Prayer day opportunity to unite
This past Thursday, several events were held in recognition of the National Day of Prayer. While these events can sometimes have a stigma placed on them, the annual acknowledgement isn’t about a particular faith, denomination or viewpoint.
When Congress enacted the designation, it was not about promoting or enforcing a specific set of beliefs, but rather to allow Americans to come together with a sense of unity through prayer if they so choose.
All too often in today’s world, people on both sides of the coin take a radical approach to discussions regarding religion. In some cases, it can be those people who are so affixed on their views, religions and beliefs that they force them on others who believe something different. At the same time, those on the other side push back with keeping religion out of everything. Both ultimately miss the boat and simply go too far.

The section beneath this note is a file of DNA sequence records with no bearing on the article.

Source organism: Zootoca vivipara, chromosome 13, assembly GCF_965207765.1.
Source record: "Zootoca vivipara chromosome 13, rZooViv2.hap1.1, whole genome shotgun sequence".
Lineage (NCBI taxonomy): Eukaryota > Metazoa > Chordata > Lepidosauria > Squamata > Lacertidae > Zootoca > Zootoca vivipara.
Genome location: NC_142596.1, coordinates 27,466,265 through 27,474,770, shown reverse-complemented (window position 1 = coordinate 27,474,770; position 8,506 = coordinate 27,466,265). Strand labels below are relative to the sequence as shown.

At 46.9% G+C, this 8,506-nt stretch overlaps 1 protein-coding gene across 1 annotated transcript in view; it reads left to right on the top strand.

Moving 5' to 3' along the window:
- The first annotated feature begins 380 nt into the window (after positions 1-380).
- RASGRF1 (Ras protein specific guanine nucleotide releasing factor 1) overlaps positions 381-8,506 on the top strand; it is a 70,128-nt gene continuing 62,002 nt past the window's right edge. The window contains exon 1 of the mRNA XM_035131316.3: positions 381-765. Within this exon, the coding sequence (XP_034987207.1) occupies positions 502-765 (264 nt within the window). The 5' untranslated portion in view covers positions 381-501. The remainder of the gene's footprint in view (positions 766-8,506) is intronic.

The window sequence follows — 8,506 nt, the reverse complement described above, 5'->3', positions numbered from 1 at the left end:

With celebrations throughout the county, region and country for the National Day of Prayer, we must remember this day is about the right to say a prayer to whomever and for whatever reason the individual or group chooses.
At the end of the day, if commonalities can be found among those who have differing views on religions and beliefs, our country and communities will grow stronger.